Using load management in the treatment of tendinopathy

What is a tendinopathy?

Written by Matthew Azzopardi AEP (Accredited Exercise Physiologist)

Let’s start with the basics. Tendons connect muscle to bone and are important in transferring forces to assist movement.

Tendinopathy is a condition often caused by repetitive overloading of the tendon over a prolonged period of time. It encompasses several changes in the tendon tissue fibre, such as size and cell/matrix structure changes, including a change in collagen fibre type from type I to type III, a less elastic collagen with reduced ability to transmit forces.

Tendinopathies commonly occur in the Achilles tendon, patella tendon and tendons of the elbow (Have you ever heard the terms, tennis elbow & golfer’s elbow?), gluteal, although they can occur elsewhere.

Let’s take a simplified look at a tendon during different stages of tendinopathy in figure 1. You’ll notice the tendon structure changes over time from a well organised, healthy tissue (A); to a wavy, curvy, disorganised, thicker structure (B & C); as the tendon progresses down the different stages of tendinopathy. This results in a decreased elasticity of the tissue. The longer the tendon experiences inappropriate stressors, the greater the risk of progressing down the different stages. Unfortunately, avoiding use of the tendon over a prolonged period of time or ‘stress-shielding’ the tendon can also result in dysfunction (see figure 2).

Figure 1. Tendon fibre arrangement in (A) Healthy Tendon (B) Reactive Tendon (C) Degenerative Tendon

Until recently the terms tendinopathy & tendinitis were used interchangeably. We now know that they are different, as current research strongly suggests that there is much less, or even minimal to no inflammation involved in tendinopathy. Instead, small, micro-tears within the tendon lead to dysfunction & leave tendons susceptible to rupture, once a tendon becomes degenerative it creates a vastly increased risk of tendon rupture.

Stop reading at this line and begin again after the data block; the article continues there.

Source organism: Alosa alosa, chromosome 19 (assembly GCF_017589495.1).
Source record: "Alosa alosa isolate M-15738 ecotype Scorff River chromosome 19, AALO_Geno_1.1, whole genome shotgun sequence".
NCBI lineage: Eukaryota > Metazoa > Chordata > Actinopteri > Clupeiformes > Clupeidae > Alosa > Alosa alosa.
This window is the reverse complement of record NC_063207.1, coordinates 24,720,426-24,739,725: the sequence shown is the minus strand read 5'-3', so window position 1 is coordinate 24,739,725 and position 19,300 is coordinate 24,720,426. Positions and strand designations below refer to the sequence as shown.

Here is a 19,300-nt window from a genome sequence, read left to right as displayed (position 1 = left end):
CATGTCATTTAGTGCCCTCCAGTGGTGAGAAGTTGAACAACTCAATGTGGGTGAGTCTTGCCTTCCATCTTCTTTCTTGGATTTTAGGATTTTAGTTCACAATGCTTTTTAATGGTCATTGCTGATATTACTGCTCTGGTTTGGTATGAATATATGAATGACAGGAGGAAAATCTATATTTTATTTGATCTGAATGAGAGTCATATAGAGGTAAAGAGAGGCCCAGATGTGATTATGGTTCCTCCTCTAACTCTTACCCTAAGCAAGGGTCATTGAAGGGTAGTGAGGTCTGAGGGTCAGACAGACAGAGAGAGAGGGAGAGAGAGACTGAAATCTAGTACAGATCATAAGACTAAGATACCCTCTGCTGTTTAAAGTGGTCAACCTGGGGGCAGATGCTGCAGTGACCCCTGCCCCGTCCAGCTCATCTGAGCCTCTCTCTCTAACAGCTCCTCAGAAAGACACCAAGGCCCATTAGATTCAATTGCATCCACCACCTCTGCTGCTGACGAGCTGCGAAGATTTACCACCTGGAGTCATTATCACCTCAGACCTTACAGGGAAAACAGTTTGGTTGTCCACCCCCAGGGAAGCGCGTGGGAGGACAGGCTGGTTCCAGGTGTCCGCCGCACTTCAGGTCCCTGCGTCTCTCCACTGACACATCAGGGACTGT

What is the treatment for tendinopathy?

Scientific research in this area is constantly advancing, with load management emerging as the gold standard method of treating tendinopathies.

Traditional treatment including non-steroidal anti-inflammatory (NSAID) medication and corticosteroid injections are seen now to be less effective long term management strategies than previously thought, with growing evidence that load management is the most influential and effective strategy for the long term treatment and management of tendinopathies.

What is load management?

Ideally, a health professional will take a holistic approach to assess how you are loading the tendon in your everyday life & investigate the cause, and contributing factors, of the dysfunction. Then we can aim to optimise the loading levels on the tendon, gradually strengthening the area, re-aligning tissue fibres, altering tissue type and potentially reducing pain to therefore help you return to your activities of daily living & be better equipped to manage your tendons.

Strategies include:

  • Resting short term to unload the tendon and gradually re-introduce appropriate loading of the tendon.
  • Altering the movement technique of a particular overstressing activity or movement, to evade overloading the tendon.
  • Isometric exercises (loading with sustained fibre length) are a great place to start. Progressing to eccentric exercises (lengthening tissue fibre under load) are recommended in a number of research articles, with ongoing study in this area being conducted.
  • Be patient. Try not to fall into the trap of going from ‘zero to hero’. Give your tendons time to adapt. They’ll thank you for it in the long run. Prevention is also very important, particularly if you are susceptible to tendon injuries. Aim to avoid sudden increases in frequency, intensity or duration of an activity. Also, aim to allow adequate recovery periods between physical activities.
Figure 2. Visual representation of tendon management, loading & tendinopathy stages.


It is important to seek appropriate treatment from an Accredited Exercise Physiologist, Myotherapist or Physiotherapist. Injury management often requires a multi-disciplinary team effort. Special thanks to Physiotherapists Andrew Wynd and his colleagues Nick Rees and Anne-Marie Montgomery from the Balwyn Sports & Physiotherapy Centre, who recently held a professional development seminar, sharing their insights on tendinopathy and discussing ideas around the topic with the team at Inspire Fitness for Wellbeing, a collaboration ultimately to lead to improved client care.